Over the course of the past year or so I've been very impressed with the work/practice of James Gurney (most popularly known for his creation of the Dinotopia series). If you have a moment to check our his very helpful YouTube channel (https://www.youtube.com/user/gurneyjourney) and blog (http://gurneyjourney.blogspot.com/) I highly recommend them.
One of the things I enjoy so much about him is how he integrates his studio practice and his instructional practice. Since these two realms are quite distinct in my life, I appreciate how he seems to be constantly learning, but also ever eager to pass on his knowledge and experience. In addition, I am amazed when I watch what he is able to do in such a short period of time and then attempt to recreate something similar. I believe the practice of plein air painting will help me improve as a painter--growing in observation and directness as I paint--but it is incredibly humbling to learn that I am not as good as I thought I was.
So when I saw a picturesque neon sign in Old Town Roanoke, TX, I immediately thought of Gurney's neon signs and thought I should attempt my own. It is not excellent by any means, but it IS an improvement over some of my failed attempts from earlier this summer. I had to work quickly (especially for me!) as the shadow I was seating within kept shrinking and shrinking, and the temperature kept rising and rising. After an hour of preliminary drawing and two hours of painting, my shadow closed in on me and time was up.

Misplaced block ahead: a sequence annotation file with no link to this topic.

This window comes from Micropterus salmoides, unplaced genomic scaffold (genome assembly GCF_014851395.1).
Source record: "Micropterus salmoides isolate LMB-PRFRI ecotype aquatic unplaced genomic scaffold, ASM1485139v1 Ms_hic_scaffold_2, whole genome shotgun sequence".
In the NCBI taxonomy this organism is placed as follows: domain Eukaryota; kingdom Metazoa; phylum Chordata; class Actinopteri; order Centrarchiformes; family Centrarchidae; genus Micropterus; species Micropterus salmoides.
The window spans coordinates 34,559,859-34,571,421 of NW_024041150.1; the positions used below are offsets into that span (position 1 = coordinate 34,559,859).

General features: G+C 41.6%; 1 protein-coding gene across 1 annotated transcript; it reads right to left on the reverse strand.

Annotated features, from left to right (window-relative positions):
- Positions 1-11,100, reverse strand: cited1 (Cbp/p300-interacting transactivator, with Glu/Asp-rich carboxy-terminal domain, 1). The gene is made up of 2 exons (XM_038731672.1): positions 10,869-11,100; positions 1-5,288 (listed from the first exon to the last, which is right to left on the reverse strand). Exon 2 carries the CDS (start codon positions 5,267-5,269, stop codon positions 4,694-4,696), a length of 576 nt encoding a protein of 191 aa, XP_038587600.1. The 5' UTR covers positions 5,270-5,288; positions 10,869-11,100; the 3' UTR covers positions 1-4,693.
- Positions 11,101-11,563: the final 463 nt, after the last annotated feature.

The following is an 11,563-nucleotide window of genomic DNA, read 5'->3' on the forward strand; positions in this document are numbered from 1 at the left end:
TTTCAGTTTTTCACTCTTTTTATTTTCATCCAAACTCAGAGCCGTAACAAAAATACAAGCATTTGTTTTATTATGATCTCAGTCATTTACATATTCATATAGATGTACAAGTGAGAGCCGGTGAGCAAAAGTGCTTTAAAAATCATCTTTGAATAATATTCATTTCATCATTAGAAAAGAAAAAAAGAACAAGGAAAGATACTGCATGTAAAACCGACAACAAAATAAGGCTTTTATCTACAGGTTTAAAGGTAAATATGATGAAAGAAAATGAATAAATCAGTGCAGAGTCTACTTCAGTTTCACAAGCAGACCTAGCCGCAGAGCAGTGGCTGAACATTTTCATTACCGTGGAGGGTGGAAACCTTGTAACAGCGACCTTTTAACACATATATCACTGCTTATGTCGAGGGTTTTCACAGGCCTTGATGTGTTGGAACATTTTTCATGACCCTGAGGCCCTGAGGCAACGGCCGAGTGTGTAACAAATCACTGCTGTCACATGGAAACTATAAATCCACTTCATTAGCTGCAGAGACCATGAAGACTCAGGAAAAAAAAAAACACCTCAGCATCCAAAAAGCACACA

The challenge of such a setting are many: the gouache paint drying rapidly in the heat; the sweat running into my eyes; the changing light effects; the chaos of traffic passing behind me. But for all the difficulties, I found some bright spots today.
One aspect I particularly enjoyed was the interaction I had with people passing through Roanoke. One gentleman yelled encouragement from his window as he drove by; another woman pulled into the parking lot next to me to tell me how impressed she was, and finally a friendly gentleman walked down from his wife's shop to see what I was working on and inquire about the work.
Though it's frustrating and I'm still learning, I enjoy plein air painting and I hope to continue to improve.